The last eight years feel like they were one continual transition. Three cross-country moves and two cross-city moves have made our family the new members in communities numerous times. Even now, as we settle into the city that my husband and I grew up in, we are the newbies yet again as we seek to get acclimated to our church community, our children’s school community, and our larger civic community.
Here are a few things our family learned in these last eight years of being the new people in a community.
- On any given day we feel welcomed.
- On any given day we feel isolated and alone.
- On any given day we might feel #1 and #2 at the same time or within minutes of each other.
- At some point down the road, though, we know we won’t feel new anymore, but just part of the community.
- And #4 is what keeps us showing up, knowing that that day WILL come.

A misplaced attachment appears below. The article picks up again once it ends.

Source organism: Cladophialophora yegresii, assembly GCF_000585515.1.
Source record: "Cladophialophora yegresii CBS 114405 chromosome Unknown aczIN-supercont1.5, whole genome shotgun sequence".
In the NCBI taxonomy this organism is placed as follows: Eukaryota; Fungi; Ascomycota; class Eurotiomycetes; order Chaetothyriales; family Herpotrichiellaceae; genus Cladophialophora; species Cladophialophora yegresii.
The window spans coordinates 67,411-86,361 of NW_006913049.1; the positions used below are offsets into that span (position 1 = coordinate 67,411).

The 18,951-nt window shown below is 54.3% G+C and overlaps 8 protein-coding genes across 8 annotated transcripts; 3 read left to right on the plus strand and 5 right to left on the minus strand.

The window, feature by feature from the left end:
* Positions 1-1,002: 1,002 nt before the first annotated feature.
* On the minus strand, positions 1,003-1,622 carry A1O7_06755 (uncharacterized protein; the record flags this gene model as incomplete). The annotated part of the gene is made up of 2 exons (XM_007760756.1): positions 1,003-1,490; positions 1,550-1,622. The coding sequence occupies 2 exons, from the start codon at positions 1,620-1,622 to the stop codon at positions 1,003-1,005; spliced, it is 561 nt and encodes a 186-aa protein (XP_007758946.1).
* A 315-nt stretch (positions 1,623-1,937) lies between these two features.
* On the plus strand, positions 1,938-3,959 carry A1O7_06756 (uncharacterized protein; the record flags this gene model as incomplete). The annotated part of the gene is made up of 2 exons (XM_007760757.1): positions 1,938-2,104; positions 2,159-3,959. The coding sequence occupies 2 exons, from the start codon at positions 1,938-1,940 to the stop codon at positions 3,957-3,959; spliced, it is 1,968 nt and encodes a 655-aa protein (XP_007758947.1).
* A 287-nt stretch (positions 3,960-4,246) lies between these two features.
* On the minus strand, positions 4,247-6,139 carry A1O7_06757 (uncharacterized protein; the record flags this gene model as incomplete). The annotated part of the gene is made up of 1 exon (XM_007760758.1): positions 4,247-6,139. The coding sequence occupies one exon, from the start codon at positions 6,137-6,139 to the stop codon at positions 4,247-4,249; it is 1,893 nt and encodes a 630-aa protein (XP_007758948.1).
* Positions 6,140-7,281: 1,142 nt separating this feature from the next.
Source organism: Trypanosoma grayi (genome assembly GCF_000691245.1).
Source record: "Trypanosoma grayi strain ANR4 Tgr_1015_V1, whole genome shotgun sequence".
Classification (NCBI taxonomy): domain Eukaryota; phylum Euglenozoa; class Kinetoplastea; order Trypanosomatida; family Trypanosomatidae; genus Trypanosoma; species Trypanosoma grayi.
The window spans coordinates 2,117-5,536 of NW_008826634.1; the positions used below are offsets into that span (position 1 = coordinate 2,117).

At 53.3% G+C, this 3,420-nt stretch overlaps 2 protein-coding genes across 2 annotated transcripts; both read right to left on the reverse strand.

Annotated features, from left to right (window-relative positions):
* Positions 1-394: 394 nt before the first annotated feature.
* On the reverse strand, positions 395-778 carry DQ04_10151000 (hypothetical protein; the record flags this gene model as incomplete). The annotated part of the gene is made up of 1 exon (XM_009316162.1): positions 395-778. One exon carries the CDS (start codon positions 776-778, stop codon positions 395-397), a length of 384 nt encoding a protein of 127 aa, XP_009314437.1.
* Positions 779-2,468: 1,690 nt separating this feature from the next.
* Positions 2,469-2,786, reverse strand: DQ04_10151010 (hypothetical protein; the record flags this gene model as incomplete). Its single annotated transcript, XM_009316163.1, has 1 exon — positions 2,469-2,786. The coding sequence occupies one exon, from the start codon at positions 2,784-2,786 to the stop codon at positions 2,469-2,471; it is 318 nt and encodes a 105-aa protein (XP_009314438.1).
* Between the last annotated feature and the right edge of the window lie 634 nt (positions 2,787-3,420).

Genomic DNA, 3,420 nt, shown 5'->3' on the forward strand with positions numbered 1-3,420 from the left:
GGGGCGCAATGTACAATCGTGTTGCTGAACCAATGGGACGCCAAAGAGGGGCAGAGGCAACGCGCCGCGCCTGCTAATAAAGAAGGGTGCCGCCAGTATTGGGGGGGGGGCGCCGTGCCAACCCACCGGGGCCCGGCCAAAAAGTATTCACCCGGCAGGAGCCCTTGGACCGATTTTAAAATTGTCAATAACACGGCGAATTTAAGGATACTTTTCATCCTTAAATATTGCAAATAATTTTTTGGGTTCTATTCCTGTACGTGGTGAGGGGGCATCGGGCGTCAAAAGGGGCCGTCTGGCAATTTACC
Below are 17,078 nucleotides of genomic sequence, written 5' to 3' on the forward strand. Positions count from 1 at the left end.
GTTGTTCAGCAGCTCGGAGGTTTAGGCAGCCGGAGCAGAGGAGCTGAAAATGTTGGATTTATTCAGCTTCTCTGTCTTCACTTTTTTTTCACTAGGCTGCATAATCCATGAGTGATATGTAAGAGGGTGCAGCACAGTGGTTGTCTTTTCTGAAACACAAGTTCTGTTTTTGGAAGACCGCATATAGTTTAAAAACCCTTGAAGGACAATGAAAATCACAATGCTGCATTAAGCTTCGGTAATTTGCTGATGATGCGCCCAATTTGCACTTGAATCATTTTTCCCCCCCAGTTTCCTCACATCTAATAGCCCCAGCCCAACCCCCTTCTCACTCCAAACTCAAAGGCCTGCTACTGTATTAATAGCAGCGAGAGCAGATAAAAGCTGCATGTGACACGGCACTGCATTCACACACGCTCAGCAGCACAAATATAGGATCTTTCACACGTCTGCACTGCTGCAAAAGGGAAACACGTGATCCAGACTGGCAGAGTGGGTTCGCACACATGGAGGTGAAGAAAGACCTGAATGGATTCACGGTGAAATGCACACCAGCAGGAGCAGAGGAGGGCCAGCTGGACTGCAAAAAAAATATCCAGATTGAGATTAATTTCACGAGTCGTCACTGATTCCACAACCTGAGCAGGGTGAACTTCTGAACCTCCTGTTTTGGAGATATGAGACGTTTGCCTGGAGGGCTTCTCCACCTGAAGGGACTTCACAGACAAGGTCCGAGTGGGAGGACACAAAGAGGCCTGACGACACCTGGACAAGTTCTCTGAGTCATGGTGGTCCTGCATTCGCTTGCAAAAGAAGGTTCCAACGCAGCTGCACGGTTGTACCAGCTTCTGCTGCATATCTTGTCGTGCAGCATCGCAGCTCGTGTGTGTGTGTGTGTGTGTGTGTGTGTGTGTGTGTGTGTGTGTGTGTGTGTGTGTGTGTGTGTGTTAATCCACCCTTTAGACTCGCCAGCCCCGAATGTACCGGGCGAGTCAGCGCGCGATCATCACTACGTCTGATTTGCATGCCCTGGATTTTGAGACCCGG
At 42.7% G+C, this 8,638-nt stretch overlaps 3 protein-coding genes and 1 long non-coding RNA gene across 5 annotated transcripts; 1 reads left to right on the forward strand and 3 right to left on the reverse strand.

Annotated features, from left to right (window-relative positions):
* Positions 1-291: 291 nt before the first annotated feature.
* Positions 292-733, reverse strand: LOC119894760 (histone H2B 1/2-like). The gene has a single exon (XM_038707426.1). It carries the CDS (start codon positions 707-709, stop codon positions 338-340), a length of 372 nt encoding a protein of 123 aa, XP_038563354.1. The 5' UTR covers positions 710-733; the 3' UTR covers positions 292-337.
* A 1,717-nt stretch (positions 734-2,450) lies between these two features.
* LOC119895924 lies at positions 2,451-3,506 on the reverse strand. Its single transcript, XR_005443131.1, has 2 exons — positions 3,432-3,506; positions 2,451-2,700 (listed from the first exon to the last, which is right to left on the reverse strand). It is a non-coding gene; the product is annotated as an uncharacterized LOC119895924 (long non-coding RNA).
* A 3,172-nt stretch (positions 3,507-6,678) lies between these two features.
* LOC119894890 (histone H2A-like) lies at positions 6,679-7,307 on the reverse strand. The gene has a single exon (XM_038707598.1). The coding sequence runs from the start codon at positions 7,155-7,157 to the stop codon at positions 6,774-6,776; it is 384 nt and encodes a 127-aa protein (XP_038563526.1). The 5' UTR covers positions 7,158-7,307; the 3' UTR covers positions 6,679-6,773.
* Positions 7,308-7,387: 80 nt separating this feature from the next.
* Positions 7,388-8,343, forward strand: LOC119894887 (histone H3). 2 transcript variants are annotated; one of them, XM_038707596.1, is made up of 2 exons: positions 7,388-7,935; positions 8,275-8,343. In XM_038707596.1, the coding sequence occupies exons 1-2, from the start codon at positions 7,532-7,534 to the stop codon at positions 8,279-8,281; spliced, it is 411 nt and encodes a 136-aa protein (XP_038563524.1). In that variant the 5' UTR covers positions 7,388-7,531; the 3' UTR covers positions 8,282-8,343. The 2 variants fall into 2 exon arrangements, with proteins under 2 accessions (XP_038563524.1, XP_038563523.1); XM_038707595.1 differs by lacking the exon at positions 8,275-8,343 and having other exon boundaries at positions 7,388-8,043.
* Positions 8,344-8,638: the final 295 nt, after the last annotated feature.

The impact of experiencing both isolation and welcome as a new community member is a significant one, and it changes the way I act as a member of any community I am part of. When I am the new person in the community, I remind myself of these five things daily. They encourage me to keep putting myself out there, to introduce myself, and to get involved. One day I will not be the newbie but the established community member.
When I am a person established in a community, I remind myself that there is always someone in my community who is new and is experiencing one of the five points. This reminder makes me keep my eyes open for new faces, for people standing off in corners, or for those longing to be welcomed. For I know it is only through people of the community reaching out to them that these newbies will one day feel welcomed as we once did too, and then they will become the ones reaching out and welcoming others.